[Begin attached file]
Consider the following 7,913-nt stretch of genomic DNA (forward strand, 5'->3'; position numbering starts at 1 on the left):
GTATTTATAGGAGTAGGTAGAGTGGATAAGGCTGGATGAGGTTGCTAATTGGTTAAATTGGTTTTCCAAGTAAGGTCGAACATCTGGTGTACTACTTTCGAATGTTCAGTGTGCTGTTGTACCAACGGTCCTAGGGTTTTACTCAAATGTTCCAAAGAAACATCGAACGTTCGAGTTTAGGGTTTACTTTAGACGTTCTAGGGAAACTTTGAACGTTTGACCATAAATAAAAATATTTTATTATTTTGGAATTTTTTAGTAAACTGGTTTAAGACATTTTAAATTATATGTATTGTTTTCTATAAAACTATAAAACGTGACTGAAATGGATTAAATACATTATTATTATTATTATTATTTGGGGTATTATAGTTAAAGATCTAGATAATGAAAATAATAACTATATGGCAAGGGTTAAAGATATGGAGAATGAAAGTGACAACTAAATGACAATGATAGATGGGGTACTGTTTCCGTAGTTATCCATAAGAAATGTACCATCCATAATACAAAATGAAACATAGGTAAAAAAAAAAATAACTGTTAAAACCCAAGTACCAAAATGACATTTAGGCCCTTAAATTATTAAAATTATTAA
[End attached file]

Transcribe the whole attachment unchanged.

Consider the following 7,913-nt stretch of genomic DNA (forward strand, 5'->3'; position numbering starts at 1 on the left):
GTATTTATAGGAGTAGGTAGAGTGGATAAGGCTGGATGAGGTTGCTAATTGGTTAAATTGGTTTTCCAAGTAAGGTCGAACATCTGGTGTACTACTTTCGAATGTTCAGTGTGCTGTTGTACCAACGGTCCTAGGGTTTTACTCAAATGTTCCAAAGAAACATCGAACGTTCGAGTTTAGGGTTTACTTTAGACGTTCTAGGGAAACTTTGAACGTTTGACCATAAATAAAAATATTTTATTATTTTGGAATTTTTTAGTAAACTGGTTTAAGACATTTTAAATTATATGTATTGTTTTCTATAAAACTATAAAACGTGACTGAAATGGATTAAATACATTATTATTATTATTATTATTTGGGGTATTATAGTTAAAGATCTAGATAATGAAAATAATAACTATATGGCAAGGGTTAAAGATATGGAGAATGAAAGTGACAACTAAATGACAATGATAGATGGGGTACTGTTTCCGTAGTTATCCATAAGAAATGTACCATCCATAATACAAAATGAAACATAGGTAAAAAAAAAAATAACTGTTAAAACCCAAGTACCAAAATGACATTTAGGCCCTTAAATTATTAAAATTATTAA